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Cortisol & Drugs Genetics: Acetylation

By acetylation, hydralazines are turned into hydrazides, which can then be excreted easier

Acetylation is a chemical process where an acetyl group (-COCH2) is added to a molecule. This process happens throughout the body and has a variety of outcomes. Acetylation plays a significant role in the liver, which is responsible for detoxification and the metabolism of drugs and other toxins (Speight, 2017). In this article, we are going to explain in more detail acetylation phase 2 liver detox (aka metabolism phase 2) and its impact on the body and overall health.

Phase 1 metabolism

Just to recap, phase 1 metabolism is carried out by the CYP450 enzymes superfamily. CYP450s are the major group of enzymes that chemically modify drugs, toxins and other foreign substances into their water-soluble products to facilitate the excretion by kidney and/or liver. Then, phase 2 metabolism comes along (Almazroo et al., 2017).


Phase 2 metabolism

During phase II metabolism, the metabolites from the previous phase are enzymatically conjugated with a hydrophilic endogenous compound with the help of transferase enzymes. These added molecules can be glucuronic acid, sulfate, or acetyl groups, to make them even more water-soluble and easier to excrete from the body (Almazroo et al., 2017).

Histone acetylation

One of the main mechanisms of phase 2 liver detox is the acetylation of histones. Histones are proteins that help pack up the DNA into compact structures known as chromatin, and then wrap it up in the chromosomes. Acetylation of histones can affect gene expression by modifying the structure of chromatin. This process can either activate or repress gene expression, depending on the specific genes and the acetylation status of their associated histones (Cai et al., 2021).

Acetylation of toxins

Aromatic amines are chemicals found in some drugs, dyes, and even on your burnt meat. Aromatic amines can be carcinogenic by damaging DNA. This is why it is important to remove them from the body as quickly as possible. Acetylation of this aromatic amines is very important. They are converted into more water-soluble compounds so they can be excreted easily.


Hydralazines are another type of chemicals that can damage the DNA and other cellular components and can be carcinogenic. These compounds are found in some pesticides and other industrial chemicals. By acetylation, hydralazines are turned into hydrazides, which can then be excreted easier (Almazroo et al., 2017).

It is crucial to remember that our body is not always perfect, and sometime liver’s acetylation phase 2 detox mechanisms can fail, especially when there is a lot of toxin load and foreign chemicals accumulated. This may result in the buildup of toxins in the body and may lead to health issues. It is crucial to eat good, exercise frequently and limit your exposure to toxins as much as possible, especially amines and hydralazines in pesticides.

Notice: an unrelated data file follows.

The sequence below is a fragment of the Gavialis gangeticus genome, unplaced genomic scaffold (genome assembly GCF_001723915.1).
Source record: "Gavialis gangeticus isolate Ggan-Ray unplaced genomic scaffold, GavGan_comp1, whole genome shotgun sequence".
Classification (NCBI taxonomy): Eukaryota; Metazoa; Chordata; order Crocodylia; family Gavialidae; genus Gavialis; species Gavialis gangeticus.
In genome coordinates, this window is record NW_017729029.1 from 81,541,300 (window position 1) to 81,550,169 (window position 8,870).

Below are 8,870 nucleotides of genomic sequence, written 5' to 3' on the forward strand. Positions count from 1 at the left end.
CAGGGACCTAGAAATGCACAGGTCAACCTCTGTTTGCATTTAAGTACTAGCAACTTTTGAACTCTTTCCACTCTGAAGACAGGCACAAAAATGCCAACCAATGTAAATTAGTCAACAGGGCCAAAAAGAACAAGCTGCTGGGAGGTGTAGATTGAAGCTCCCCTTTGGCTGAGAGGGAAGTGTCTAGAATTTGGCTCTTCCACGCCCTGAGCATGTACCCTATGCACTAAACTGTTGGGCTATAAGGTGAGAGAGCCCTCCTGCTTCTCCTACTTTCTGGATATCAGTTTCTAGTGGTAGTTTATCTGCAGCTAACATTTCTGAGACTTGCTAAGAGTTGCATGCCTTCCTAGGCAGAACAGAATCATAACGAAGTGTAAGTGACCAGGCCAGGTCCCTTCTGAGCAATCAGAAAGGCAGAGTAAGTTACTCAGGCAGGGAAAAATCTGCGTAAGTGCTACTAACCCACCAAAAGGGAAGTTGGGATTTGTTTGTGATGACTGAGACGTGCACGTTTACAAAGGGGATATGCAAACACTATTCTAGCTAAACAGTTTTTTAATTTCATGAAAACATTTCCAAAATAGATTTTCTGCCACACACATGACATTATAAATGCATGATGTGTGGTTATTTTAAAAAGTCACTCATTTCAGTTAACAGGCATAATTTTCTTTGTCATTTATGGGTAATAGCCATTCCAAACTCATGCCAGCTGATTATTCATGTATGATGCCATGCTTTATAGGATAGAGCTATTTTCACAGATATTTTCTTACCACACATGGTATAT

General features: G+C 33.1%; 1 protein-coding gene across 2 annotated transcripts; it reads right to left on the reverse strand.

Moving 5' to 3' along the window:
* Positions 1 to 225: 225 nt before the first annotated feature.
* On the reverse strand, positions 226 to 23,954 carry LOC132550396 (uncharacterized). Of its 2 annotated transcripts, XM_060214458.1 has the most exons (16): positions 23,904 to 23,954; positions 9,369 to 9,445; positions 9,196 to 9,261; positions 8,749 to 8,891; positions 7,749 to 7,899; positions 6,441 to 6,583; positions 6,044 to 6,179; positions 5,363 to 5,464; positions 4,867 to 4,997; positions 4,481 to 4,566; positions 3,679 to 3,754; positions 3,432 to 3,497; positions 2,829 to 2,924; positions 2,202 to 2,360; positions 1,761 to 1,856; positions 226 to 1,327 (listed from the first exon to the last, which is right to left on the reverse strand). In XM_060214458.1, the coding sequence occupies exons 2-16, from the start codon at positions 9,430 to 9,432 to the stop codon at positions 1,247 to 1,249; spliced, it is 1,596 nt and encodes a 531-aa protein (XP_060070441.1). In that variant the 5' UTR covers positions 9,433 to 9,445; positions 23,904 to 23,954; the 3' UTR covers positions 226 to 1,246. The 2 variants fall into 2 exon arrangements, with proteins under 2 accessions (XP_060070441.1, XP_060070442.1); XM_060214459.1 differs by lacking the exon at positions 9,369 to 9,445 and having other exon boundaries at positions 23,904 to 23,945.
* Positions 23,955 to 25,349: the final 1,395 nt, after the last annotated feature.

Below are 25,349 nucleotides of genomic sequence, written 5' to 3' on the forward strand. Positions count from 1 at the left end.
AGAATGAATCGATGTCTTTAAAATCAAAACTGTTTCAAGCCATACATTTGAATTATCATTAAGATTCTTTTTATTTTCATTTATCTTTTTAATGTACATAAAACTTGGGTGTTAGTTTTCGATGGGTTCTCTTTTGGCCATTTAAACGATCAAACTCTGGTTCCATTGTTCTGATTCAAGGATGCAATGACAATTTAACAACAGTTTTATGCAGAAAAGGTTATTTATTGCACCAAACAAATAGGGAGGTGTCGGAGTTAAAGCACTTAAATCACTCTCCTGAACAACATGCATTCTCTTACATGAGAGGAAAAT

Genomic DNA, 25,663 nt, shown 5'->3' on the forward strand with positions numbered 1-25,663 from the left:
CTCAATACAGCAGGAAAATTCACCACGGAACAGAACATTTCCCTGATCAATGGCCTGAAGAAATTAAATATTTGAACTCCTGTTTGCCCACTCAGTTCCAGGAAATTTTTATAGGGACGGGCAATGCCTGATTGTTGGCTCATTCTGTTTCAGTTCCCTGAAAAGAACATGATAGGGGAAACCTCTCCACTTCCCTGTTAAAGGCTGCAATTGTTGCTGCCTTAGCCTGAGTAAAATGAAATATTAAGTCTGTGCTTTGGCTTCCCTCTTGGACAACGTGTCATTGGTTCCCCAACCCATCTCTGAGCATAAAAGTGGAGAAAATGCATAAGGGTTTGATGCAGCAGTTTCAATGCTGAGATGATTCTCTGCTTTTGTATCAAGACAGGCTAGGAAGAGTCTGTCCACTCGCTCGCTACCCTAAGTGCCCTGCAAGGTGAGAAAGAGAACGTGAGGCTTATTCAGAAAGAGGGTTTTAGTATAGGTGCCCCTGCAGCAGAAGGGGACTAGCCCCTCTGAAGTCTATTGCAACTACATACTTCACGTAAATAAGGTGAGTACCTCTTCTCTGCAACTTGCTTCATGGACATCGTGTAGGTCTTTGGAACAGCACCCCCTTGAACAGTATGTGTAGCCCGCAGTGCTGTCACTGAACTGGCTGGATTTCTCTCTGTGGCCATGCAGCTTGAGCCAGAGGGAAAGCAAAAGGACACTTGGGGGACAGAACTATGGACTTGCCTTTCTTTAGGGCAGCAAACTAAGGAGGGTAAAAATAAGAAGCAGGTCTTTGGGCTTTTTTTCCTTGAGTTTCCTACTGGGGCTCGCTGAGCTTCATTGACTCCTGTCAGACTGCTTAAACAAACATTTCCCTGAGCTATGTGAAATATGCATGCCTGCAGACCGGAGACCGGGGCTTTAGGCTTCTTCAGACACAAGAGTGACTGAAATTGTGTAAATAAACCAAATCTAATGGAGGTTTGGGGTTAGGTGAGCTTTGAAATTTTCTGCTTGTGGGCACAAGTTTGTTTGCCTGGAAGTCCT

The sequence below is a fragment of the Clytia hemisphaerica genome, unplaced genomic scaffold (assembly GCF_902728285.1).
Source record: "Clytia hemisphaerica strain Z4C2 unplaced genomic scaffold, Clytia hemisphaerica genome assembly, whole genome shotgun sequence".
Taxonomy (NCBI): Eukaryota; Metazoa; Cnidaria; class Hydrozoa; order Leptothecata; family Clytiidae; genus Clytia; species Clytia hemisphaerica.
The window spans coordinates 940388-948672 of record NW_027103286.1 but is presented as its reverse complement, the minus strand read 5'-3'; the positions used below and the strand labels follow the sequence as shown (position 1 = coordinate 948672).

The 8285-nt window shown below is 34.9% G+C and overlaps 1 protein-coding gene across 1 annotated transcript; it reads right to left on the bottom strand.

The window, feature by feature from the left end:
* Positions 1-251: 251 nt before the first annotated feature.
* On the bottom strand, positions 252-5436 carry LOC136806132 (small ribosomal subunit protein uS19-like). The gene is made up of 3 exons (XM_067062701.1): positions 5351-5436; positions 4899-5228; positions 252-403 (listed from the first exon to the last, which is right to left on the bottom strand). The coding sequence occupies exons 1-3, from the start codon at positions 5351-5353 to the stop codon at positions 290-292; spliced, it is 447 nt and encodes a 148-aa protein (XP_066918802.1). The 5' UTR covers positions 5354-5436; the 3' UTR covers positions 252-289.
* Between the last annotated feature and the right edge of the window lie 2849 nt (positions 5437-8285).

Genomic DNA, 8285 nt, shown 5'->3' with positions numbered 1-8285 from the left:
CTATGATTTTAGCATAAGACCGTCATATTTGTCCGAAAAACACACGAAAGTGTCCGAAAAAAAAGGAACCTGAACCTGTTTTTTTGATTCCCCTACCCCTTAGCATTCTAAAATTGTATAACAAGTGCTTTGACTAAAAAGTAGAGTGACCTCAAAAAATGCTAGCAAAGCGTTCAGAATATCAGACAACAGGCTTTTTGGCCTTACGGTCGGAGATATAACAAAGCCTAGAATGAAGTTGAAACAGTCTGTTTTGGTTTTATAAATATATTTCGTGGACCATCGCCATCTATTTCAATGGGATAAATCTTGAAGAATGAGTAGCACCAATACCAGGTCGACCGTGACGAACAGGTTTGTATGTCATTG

Cortisol is yet another key hormone produced from Acetyl-CoA acetyltransferase (ACAT) driven lipid synthesis. ACAT is a key gene involved upstream of the acetylation process, which uses acetyl Co-A, the key molecule driving the acetylation process.

Enzymes and SNPs

There are a lot of enzymes that play a role in this detoxification process. Some of the most important ones are the following:

  • N-acetyltransferases (NATs): they use as substrates hydralazines, para-aminobenzoic acids, para-aminosalicylic acids, etc.
  • Sulfotransferases (SULTs): they use as substrate phenols, alcohols and amines.

If you are interested in how this enzymes work and what compounds they metabolize, you can read this article:


As you may know, enzymes are proteins, and proteins are the product of transcription and translation of DNA. So, SNPs in DNA that codify for these enzymes can affect the function of acetylation phase 2 enzymes. Some of the polymorphisms that have been identified that affect these enzymes are (Kurogi et al., 2021; Stanley & Sim, 2008):

  • NAT1 C97T: related to low activity of NAT enzymes, so less acetylation
  • SULT1A3: has been related to low copy number of SULT enzymes, possibly leading to brain diseases such as Alzheimer’s
  • SULT1A2: the change of an Arginine amino acid to Histidine was related to different types of cancer such as brain, breast, gastric, lungs, etc.

Support your acetylation!

There are a lot of thing you can do to enhance your detox processes. One way is through lifestyle changes, such as eating a healthy diet, rich in fruits, vegetables and other plant-based foods. These foods contain antioxidants and other nutrients that can help support the detoxification process and protect against the harmful effects of toxins. Also, being stressed and higher levels of cortisol can induce the accumulation of toxins and make it harder for the liver to clear them all up. Easier said than done, but you’d want to improve acetylation via the ACAT gene mentioned above at the expense of cortisol production.


In addition to healthy habits, there are certain supplements that may help your acetylation processes to thrive. For example, milk thistle, N-acetylcysteine (NAC), and other antioxidants are very beneficial and support a lot of detox processes, including acetylation. Remember to always consult a health expert before embarking on any supplement regimen, as some may be quite powerful. You can contact us and we can seamlessly guide you through your genetic and metabolic optimization journey in your health improvement quest.

Remember to eat whole, healthy, nutrient-dense foods, exercise a lot and control your stress. An overall health comes from the inside out 😊